Clinks has partnered with the Centre for Justice Innovation to take a closer look at how voluntary organisations collaborate, what makes collaboration work, and why it sometimes fails.
Clinks has long supported greater collaboration. Our rationale is simple. As a sector, we support people who are trying to (re)build their lives from a low point, trying to help them find a better future. But their journeys from crisis to stability are not linear: supporting them requires a combining different approaches and, more often than not, different services to address their multiple needs. Our new report, developed in partnership with the Centre for Justice Innovation showcases the power of collaboration to help support these journeys, but also highlights how the current climate can make collaboration more difficult.
The report presents insights from four collaborations: Fine Cell Work and RECOOP at HMP Leyhill, The Inspire project in Sussex, The Prison Family Support Alliance, and the Golden Key project in Bristol. Each used collaboration, to meet the needs of different people in different situations. These case studies showcase the voluntary sector’s creativity, flexibility and its resilience. I want to thank all the participants and the Centre for Justice Innovation for making this report happen and for sharing their experiences so openly.
It would be a brave organisation that suggested they could prevent people from re-offending on their own. The needs of people in the justice system are often diverse and acute. Many have mental health issues, histories of abuse as children and experiences of abuse as adults, poor educational attainment, bad experiences of the care system, have experienced racism or prejudice in the justice system, have little or no employment history, homelessness, drug and alcohol addiction. The social issues that affect our society have shaped who we find in our criminal justice system. One organisation simply can’t respond to all these issues at once, it is far too complex. This is one of the reasons we need collaboration.
Collaboration is also being encouraged by others, namely policy makers and funders or commissioners of public services. Some of the rationale here is the same: to fund services that better meet people’s diverse needs. However, it is also being driven by a desire to save money and cut costs. Encouraging collaboration can be a way to rationalise the commissioning of larger services which cover larger areas and deliver a broader range of support. Although, as our case study of The Inspire project in Sussex clearly shows, commissioning can be both the creator and the destroyer of collaboration.
Our 2016 state of the sector report told a story of increasing service user need and an increase in the severity of those needs. But at Clinks we realise that collaboration is far from simple. It takes time and resources to get right, and it can be undone very quickly by external factors that are beyond our control. The research we undertook with the Centre for Justice Innovation highlighted a few lessons for voluntary organisations and funders/commissioners that want to do more collaboration.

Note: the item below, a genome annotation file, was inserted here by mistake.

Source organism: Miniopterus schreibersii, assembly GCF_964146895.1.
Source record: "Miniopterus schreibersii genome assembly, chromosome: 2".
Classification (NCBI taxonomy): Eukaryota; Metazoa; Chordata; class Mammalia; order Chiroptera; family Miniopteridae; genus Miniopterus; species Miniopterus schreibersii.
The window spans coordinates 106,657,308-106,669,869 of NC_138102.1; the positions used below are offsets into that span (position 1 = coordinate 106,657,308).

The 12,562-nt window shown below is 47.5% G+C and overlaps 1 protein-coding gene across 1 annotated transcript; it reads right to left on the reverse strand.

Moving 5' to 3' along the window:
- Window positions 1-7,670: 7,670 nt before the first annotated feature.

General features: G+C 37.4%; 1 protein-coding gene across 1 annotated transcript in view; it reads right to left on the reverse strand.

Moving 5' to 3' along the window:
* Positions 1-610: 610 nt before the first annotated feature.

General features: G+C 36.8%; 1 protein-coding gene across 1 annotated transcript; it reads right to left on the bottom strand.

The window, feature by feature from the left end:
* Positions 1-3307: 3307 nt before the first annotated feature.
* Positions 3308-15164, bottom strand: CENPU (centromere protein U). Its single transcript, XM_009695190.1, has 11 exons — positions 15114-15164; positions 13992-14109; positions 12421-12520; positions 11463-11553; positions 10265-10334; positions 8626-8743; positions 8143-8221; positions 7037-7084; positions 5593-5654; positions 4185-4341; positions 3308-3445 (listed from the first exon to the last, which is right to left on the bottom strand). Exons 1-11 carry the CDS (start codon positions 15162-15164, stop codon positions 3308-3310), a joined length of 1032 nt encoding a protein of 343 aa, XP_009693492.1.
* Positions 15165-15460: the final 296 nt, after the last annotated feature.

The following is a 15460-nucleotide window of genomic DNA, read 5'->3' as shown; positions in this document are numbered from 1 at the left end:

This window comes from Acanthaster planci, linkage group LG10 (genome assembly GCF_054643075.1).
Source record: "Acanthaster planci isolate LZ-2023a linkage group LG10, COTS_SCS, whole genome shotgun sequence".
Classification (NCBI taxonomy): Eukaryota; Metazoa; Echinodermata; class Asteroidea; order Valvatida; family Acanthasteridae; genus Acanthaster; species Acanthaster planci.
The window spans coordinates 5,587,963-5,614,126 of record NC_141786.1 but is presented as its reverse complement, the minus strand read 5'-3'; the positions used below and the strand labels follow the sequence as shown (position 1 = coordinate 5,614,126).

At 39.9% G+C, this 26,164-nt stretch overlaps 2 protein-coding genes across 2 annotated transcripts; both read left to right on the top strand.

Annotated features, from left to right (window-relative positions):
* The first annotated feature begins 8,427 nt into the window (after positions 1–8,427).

Lessons for voluntary sector organisations
- Establish good relationships at every level of the partnership
- Ensure collaboration extends to communication and practice sharing between the frontline workforces
- Standardise and minimise monitoring systems where possible
- Continually assess partner engagement, especially buy-in from the statutory agency
- Don’t be afraid to start small and experiment.
Lessons for commissioners
- Understand what is already in place before commissioning services
- Provide long-term funding and policy commitment, which allows partners to invest time in nurturing relationships
- Acknowledge the flexible nature of partnerships by being responsive to requests to re-organise partnership arrangements within funding periods.
Clinks will be running a seminar on collaboration in the near future alongside our partners in this report. We aim to share the lessons we learned to both voluntary organisations and commissioners alike. Keep an eye on Light Lunch and our events pages for more information.
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We are extremely disappointed that the JCVI advice on phase 2 of the COVID vaccination programme does not prioritise people in prison and those who work with them, including voluntary sector staff and volunteers https://gov.uk/government/publications/priority-groups-for-phase-2-of-the-coronavirus-covid-19-vaccination-programme-advice-from-the-jcvi/jcvi-interim-statement-on-phase-2-of-the-covid-19-vaccination-programme